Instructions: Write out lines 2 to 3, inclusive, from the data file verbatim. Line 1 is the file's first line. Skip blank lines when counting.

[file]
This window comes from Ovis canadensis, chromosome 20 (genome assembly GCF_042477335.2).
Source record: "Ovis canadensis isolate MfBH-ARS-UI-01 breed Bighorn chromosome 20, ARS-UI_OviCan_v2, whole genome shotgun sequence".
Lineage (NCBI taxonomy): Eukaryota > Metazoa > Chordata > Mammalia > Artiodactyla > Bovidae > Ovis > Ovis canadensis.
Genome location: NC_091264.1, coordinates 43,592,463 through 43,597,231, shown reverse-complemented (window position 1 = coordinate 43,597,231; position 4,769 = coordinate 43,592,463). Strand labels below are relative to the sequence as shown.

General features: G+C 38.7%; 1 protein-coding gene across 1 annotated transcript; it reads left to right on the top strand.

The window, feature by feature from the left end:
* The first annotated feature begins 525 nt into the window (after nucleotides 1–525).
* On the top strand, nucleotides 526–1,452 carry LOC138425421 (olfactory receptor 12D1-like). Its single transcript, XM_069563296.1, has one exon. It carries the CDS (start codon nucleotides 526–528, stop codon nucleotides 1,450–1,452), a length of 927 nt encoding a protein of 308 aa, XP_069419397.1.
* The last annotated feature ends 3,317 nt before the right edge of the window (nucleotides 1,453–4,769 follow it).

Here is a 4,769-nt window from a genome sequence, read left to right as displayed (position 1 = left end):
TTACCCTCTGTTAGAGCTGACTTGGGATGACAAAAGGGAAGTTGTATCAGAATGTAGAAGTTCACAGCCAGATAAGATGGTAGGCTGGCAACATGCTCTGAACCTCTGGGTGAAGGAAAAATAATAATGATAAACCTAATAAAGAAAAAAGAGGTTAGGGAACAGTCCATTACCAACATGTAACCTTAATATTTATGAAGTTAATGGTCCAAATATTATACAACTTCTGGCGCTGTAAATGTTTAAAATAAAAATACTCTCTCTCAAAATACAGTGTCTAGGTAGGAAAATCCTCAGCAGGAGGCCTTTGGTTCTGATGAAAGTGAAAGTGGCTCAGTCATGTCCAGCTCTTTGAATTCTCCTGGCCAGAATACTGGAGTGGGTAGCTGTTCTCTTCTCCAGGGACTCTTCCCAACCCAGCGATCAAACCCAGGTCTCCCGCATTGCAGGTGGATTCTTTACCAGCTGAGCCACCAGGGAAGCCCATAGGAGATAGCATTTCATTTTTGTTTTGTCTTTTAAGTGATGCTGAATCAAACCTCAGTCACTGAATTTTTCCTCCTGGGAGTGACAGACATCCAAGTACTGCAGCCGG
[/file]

Source record: "Ovis canadensis isolate MfBH-ARS-UI-01 breed Bighorn chromosome 20, ARS-UI_OviCan_v2, whole genome shotgun sequence".
Lineage (NCBI taxonomy): Eukaryota > Metazoa > Chordata > Mammalia > Artiodactyla > Bovidae > Ovis > Ovis canadensis.